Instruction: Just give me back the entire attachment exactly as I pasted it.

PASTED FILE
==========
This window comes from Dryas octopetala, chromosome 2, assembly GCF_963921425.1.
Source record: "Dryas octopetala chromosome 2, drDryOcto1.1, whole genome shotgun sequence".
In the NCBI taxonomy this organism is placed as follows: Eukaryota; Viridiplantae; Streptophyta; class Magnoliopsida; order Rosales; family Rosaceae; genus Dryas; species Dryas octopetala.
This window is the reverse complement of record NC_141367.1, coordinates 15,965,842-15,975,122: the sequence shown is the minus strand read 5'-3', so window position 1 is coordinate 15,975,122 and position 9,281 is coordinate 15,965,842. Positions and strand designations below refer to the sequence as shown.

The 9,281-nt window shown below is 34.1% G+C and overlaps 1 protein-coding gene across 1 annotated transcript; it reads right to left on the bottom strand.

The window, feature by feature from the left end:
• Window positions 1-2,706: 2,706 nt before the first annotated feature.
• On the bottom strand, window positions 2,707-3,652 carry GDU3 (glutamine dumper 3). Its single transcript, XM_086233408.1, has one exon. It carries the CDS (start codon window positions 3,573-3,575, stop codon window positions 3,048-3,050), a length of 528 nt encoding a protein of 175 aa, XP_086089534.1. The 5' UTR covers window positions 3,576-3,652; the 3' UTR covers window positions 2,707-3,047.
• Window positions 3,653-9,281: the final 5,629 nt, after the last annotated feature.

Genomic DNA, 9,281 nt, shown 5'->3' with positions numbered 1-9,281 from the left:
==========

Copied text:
This window comes from Dryas octopetala, chromosome 2, assembly GCF_963921425.1.
Source record: "Dryas octopetala chromosome 2, drDryOcto1.1, whole genome shotgun sequence".
In the NCBI taxonomy this organism is placed as follows: Eukaryota; Viridiplantae; Streptophyta; class Magnoliopsida; order Rosales; family Rosaceae; genus Dryas; species Dryas octopetala.
This window is the reverse complement of record NC_141367.1, coordinates 15,965,842-15,975,122: the sequence shown is the minus strand read 5'-3', so window position 1 is coordinate 15,975,122 and position 9,281 is coordinate 15,965,842. Positions and strand designations below refer to the sequence as shown.

The 9,281-nt window shown below is 34.1% G+C and overlaps 1 protein-coding gene across 1 annotated transcript; it reads right to left on the bottom strand.

The window, feature by feature from the left end:
• Window positions 1-2,706: 2,706 nt before the first annotated feature.
• On the bottom strand, window positions 2,707-3,652 carry GDU3 (glutamine dumper 3). Its single transcript, XM_086233408.1, has one exon. It carries the CDS (start codon window positions 3,573-3,575, stop codon window positions 3,048-3,050), a length of 528 nt encoding a protein of 175 aa, XP_086089534.1. The 5' UTR covers window positions 3,576-3,652; the 3' UTR covers window positions 2,707-3,047.
• Window positions 3,653-9,281: the final 5,629 nt, after the last annotated feature.

Genomic DNA, 9,281 nt, shown 5'->3' with positions numbered 1-9,281 from the left: